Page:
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Saudi Arabia Lifts Ban On Women Drivers

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Saudi women have been granted the right to drive by royal decree. The ruling, which was signed into law by King Salman bin Abdul-Aziz Al Saud, means there is now no country in the world where women cannot drive.

The order was announced by the Saudi foreign ministry on Sept. 26. Before the ruling, women in Saudi Arabia were banned for driving for primarily religious reasons.

The king stressed in his decree that Islamic laws would be maintained, reports the Saudi Gazette. He listed the pros and cons of allowing women to drive and noted that Islamic scholars found no distinct rule in Sharia law to prevent women doing so.

The Saudi monarch tasked Interior Minister Prince Abdul Aziz Bin Saud Bin Naif to appoint a committee of ministers who will have 30 days to review the decree and present their recommendations.  

The law is set to take effect no later than June 24, 2018.  

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Although some religious conservatives oppose the decree, attitudes in Saudi leadership have been slowly becoming more accepting of expanding women's rights.

Al Jazeera reports that since 2013, women have held governmental advisory positions and gained the right to vote and run for office. The first women were elected to municipal councils in 2015, reports CNN.

In 2016, Prince Alweed bin Talal began to press the issue of allowing women behind the wheel.

"Preventing a woman from driving a car is today an issue of rights similar to the one that forbade her from receiving an education or having an independent identity," Alwaleed said, according to Al Jazeera.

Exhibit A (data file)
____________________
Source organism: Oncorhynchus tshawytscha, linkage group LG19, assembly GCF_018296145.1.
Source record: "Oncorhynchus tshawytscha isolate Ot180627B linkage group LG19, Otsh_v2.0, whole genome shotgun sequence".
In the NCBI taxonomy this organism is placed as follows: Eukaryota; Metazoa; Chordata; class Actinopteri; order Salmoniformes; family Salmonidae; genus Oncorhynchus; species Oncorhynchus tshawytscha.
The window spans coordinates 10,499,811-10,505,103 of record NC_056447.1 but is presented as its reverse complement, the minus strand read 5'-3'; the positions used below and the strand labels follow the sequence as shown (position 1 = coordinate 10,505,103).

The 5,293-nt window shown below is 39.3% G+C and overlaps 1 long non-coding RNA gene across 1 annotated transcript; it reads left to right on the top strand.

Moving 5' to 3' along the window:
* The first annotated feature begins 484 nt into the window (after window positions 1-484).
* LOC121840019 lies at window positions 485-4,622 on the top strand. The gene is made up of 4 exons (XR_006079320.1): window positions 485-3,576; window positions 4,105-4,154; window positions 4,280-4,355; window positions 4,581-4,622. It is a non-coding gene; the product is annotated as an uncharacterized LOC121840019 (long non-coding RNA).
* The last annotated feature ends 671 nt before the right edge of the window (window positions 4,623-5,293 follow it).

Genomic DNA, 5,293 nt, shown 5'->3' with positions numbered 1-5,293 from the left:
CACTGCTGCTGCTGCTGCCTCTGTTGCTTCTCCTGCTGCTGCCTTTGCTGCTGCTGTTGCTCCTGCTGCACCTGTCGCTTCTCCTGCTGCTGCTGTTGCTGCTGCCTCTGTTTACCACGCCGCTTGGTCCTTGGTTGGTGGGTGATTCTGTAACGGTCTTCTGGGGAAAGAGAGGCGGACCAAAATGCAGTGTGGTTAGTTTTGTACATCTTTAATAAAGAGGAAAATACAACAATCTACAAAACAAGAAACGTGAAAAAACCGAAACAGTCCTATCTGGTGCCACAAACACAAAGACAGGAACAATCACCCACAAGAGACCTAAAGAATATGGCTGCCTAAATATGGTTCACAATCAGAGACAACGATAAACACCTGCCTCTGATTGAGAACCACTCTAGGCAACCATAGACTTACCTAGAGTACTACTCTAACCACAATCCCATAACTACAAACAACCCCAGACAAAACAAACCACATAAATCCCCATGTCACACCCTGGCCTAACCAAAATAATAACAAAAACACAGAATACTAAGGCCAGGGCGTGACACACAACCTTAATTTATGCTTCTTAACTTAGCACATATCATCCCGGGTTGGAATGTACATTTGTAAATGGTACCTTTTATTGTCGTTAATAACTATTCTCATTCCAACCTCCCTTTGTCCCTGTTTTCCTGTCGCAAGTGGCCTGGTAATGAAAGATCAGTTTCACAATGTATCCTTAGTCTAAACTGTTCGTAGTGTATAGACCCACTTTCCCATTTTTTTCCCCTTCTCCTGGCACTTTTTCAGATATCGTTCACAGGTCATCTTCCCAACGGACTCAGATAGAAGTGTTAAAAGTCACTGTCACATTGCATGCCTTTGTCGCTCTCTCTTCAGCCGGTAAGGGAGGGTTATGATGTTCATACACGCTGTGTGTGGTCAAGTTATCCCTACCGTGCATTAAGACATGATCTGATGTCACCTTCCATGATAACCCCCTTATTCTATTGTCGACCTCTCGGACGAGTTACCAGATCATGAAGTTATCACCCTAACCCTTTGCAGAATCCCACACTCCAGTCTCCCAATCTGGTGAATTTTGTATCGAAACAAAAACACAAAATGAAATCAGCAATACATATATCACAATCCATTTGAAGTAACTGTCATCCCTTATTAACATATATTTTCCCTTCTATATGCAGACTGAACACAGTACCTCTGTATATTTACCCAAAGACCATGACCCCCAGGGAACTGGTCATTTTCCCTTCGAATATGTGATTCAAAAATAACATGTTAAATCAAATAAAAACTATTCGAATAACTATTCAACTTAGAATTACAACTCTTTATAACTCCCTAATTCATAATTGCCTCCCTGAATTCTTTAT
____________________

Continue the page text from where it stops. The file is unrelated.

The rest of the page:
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In June 2017, King Salman appointed his son, 32-year-old Mohammed bin Salman as crown prince. The crown prince is responsible for the nation's ambitious "Vision 2030," a progressive reform plan that will include provisions to expand women's roles in society.

Saudi Ambassador to the U.S. Khaled bin Salman spoke in support of the new ruling, saying the move was "part of Vision 2030, which is a huge step towards a brighter future."

Alweed said there were economic benefits to allowing women to drive, as families can spend up to $1,000 per month to hire male drivers.

Unlike some other things, women will not have to ask permission from men to drive.

CNN reports that permissions were relaxed in May 2017 to allow women to access government services without first asking a man's permission. It is expected that women will be permitted to do more things on their own as Vision 2030 progresses.

Sources: CNN, Saudi Gazette, Al Jazeera / Featured Image: Pixabay / Embedded Images: Jim Matttis/Wikimedia Commons, Agencia Brasil via Wikimedia Commons

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